Improving Your Vision
“I will lift up mine eyes unto the hills, from whence cometh my help. My help cometh from the LORD,
which made heaven and earth. He will not suffer thy foot to be moved: he that keepeth thee will not slumber.
Behold, he that keepeth Israel shall neither slumber nor sleep. The LORD is thy keeper: the LORD is thy shade
upon thy right hand. The sun shall not smite thee by day, nor the moon by night. The LORD shall preserve thee
from all evil: he shall preserve thy soul. The LORD shall preserve thy going out and thy coming in from this
time forth, and even for evermore.” (Psalm 121:1-8)
Hills make us look up. It is well they do so, for all that is necessary for our life here comes from above.
An artist whose eyes have been accustomed to looking up has painted some beautiful pictures of sunset skies,
which astonish many people who visit the Kensington Museum in London. They have never seen such gorgeous
sunsets, and for the simple reason that they have not looked for them. We lose much by fixing our eyes upon the
things beneath and seldom looking up. A king once asked a duke if he had seen an eclipse of the sun on the previous
day. “No, sir,” replied the nobleman, “I have so much business on earth that I have no time to look up.”
The godly man’s need. Help. None can ever outgrow this. Dependence is the characteristic of the
creature known as man. Help must be had in our conflicts, or they will end in defeat; in our labours, or they likewise
will issue in failure. Help must be found in our pilgrim journey, or we faint and fail along the way. We all need help.
The godly man will be found looking for help—“I will lift up my eyes.” He waits—he expects to be
helped—and he obtains, for his help comes first and foremost from the Lord. The most faithful vision is soul
vision, and so, the godly man looks up in expectation, up from the mud and mire of earth and the sins and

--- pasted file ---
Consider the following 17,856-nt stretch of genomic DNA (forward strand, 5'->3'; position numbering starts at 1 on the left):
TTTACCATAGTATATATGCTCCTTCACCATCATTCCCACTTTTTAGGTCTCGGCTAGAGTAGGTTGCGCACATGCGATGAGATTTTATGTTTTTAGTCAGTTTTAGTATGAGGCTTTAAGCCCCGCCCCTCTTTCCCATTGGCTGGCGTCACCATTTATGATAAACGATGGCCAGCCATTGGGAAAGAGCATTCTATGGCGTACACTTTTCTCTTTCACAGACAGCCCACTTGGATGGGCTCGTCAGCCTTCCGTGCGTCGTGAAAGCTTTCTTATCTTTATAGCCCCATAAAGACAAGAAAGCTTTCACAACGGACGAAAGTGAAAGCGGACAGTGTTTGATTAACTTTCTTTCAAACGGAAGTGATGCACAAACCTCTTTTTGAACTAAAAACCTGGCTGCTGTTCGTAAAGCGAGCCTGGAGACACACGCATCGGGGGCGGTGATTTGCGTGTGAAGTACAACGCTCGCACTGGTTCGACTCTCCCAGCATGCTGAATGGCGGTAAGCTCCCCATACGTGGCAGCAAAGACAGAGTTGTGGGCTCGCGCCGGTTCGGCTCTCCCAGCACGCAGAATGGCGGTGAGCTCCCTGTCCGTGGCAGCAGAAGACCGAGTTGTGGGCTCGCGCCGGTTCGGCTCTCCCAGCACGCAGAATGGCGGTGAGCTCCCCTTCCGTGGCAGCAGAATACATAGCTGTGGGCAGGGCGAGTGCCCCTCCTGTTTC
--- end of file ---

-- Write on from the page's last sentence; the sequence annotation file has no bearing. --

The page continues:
sorrows of self. The hills are expressive of strength; the strength of the hills is His: strength of majesty, of
stability. The everlasting hills, if you will. There’s no God like Jehovah!
Your confidence placed here will not go awry. “My help cometh from the Lord.” We are assured that He
who made the heavens and the earth would rather let the sky fall and the earth perish from the lack of His
support, rather than that you should suffer injury from the withholding of His help. Help alone cometh from
God: help is and ever will be guaranteed. It is part and parcel of His warrant of the safety of His people. “He
will not suffer (allow) your standing in Him to be shifted. Your safety is guaranteed from the highest source.
“The Lord is thy Keeper.” His wisdom, power, love―all His attributes are a royal battalion—a bodyguard
around you … unceasingly around you.
God is the only true help of the soul. He alone can raise it from its fallen condition, break its fetters, heal
its wounds, energize its faculties, and set it on a course that is safe and prosperous. To Him, the godly soul
instinctively looks in times of trial. The worldly man in trial looks to earthly things for help and support―to
social sympathies, to human friendships, to Church officers; but the good man turns at once to God and feels
that from Him alone, the necessary help can come. And it does!
We are told of a busy editorial worker whose eyes began to trouble her. When she visited the oculist, he
told her she did not need new glasses but rest for the eyes. That, she told him, was impossible. Her work
compelled her to sit all day bending over a desk, reading, and writing. The wise oculist asked her where she
lived and found it was in full sight of the Blue Ridge Mountains and the Alleghanies. “Go home,” he said, “and
do your work as usual, but every hour or so, leave your desk and go and stand on your porch and look at the
mountains. The far-away look will rest your eyes. That is what worship is for—the far-away looks.